FTSE stable but airlines battered

London’s top index shrugged off a collapse in its European cousins on Monday, as it started off the week with more or less no change.

The FTSE 100 closed the day down a meagre 0.2%, or 9.28 points, to 5,753.78.

Airline stocks took some of the biggest hits, with easyJet falling 7.2%, and British Airways owner IAG losing 5.2% of its value.

Rolls-Royce, which makes plane engines, also dropped heavily, by 6.9%.

It was a tough day for many airlines across the world. The main US carriers – Delta, American, Southwest and United Continental – were all in the red.

It came after legendary investor Warren Buffett revealed he had sold massive stakes in the companies, said David Madden, an analyst at CMC Markets.

“The savvy investor said he has no interest in holding stocks that ‘chew through money’,” Mr Madden said.

Even Air France took a hit after the EU approved its seven billion euro (£6.1 billion) bail-out from the French government.

It was part of a wider drop in France, where the main index, the Cac 40, lost 4.2% of its value. The Dax index in Germany was also badly hit, dropping by 3.6%.

“In contrast, the FTSE had a rather easy time of it,” said Connor Campbell, an analyst at Spreadex.

In the US markets also fell, with the S&P 500 down 0.3, and the Dow Jones dropping 0.8% shortly after markets closed in the UK.

Brent oil cost 26.58 US dollars per barrel at the end of the market day in London, up around 0.5%.

In company news, shares in cruise giant Carnival fell by almost 4% as it announced one of its subsidiaries plans to resume sailings in August.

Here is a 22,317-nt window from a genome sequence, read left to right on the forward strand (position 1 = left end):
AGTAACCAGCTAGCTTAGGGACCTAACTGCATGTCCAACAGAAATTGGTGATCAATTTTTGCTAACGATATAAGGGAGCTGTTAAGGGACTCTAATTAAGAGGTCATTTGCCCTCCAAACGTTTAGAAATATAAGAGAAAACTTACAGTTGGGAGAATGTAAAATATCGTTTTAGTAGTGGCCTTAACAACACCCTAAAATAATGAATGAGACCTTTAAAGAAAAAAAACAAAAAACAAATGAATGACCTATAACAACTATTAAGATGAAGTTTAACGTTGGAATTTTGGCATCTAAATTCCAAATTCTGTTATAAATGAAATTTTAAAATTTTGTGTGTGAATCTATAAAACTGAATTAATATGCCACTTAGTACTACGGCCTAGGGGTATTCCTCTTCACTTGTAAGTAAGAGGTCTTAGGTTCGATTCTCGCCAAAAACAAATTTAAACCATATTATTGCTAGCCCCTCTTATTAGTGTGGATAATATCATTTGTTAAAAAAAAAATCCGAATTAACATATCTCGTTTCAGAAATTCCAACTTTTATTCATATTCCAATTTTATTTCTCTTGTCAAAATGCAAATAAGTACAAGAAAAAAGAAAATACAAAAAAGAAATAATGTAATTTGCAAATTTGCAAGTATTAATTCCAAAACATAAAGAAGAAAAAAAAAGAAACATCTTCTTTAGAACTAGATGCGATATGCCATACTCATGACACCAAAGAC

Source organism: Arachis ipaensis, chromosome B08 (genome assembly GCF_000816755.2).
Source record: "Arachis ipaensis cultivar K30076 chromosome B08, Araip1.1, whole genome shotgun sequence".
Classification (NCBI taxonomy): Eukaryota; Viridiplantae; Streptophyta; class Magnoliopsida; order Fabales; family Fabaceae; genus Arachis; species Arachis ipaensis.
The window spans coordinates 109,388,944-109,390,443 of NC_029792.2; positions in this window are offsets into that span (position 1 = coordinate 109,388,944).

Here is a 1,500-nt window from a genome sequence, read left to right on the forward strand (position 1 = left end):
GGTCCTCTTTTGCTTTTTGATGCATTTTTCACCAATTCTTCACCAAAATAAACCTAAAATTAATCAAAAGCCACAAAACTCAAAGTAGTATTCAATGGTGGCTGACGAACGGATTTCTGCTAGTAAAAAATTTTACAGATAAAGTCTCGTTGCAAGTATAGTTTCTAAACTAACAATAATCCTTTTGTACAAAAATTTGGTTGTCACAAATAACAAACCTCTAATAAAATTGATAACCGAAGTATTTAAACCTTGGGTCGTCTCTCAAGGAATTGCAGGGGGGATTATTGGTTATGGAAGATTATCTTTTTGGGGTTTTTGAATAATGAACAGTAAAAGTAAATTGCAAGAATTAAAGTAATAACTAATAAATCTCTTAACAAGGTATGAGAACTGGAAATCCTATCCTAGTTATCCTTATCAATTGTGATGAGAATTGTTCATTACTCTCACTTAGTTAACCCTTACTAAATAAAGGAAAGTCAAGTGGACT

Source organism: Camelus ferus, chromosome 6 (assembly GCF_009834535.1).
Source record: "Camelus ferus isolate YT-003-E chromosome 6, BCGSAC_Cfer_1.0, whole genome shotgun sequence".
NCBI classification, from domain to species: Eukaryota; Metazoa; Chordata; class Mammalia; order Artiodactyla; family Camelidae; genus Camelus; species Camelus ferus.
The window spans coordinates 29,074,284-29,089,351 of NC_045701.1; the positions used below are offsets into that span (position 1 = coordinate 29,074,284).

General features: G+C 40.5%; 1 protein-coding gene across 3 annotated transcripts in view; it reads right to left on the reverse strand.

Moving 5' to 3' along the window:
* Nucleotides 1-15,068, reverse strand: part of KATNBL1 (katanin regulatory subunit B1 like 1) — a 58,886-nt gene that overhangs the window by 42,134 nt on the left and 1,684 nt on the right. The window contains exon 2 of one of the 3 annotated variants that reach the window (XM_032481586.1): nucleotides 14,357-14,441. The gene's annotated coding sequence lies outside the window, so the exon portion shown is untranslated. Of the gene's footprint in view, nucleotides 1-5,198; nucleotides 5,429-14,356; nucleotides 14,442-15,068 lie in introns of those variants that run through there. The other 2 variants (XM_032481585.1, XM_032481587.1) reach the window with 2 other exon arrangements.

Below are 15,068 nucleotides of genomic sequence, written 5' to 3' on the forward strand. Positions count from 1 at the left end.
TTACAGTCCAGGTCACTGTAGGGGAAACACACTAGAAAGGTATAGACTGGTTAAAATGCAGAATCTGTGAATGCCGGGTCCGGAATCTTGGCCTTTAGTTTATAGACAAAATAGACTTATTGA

Carnival Cruise Line will get eight ships back into service, it said. The Carnival group also owns P&O Cruises and Cunard, which have suspended all cruises until at least the end of July.

Travel news continued to dominate as shares in car dealership Pendragon slipped 7% after it abandoned talks with rival Lookers over a potential merger.

The day was not much sweeter for sugar maker Tate & Lyle which fell by 4.6% after revealing that March trading was rather unaffected by coronavirus, but that April had brought “significant changes in demand patterns”.

Hotel Chocolat notched up a 3% gain on the news that online sales surged in the days running up to Easter. Though the chocolate maker said it was not enough to fully offset the shutting of its shops in the face of coronavirus.

Finally, Financial Reporting Council revealed it has opened an investigation into EY over its audit of troubled healthcare firm NMC Health, which tumbled into administration last month. NMC was a member of the FTSE 100 until its collapse. It has since been delisted from the London Stock Exchange.

The biggest risers on the FTSE 100 were Hikma, up 132p to 2,383p, Ocado, up 72.5p to 1,687.5p, GlaxoSmithKline, up 51.8p to 1,663p, Royal Dutch Shell ‘A’, up 33.8p to 1,265.4p, and Smith & Nephew, up 38.5p to 1,544p.

The biggest fallers on the FTSE 100 were Informa, down 33.8p to 416p, EasyJet, down 41p to 527p, Rolls-Royce, down 21.7p to 291.4p, IAG, down 11.1p to 203.9p, and Flutter Entertainment, down 496p to 9,484p.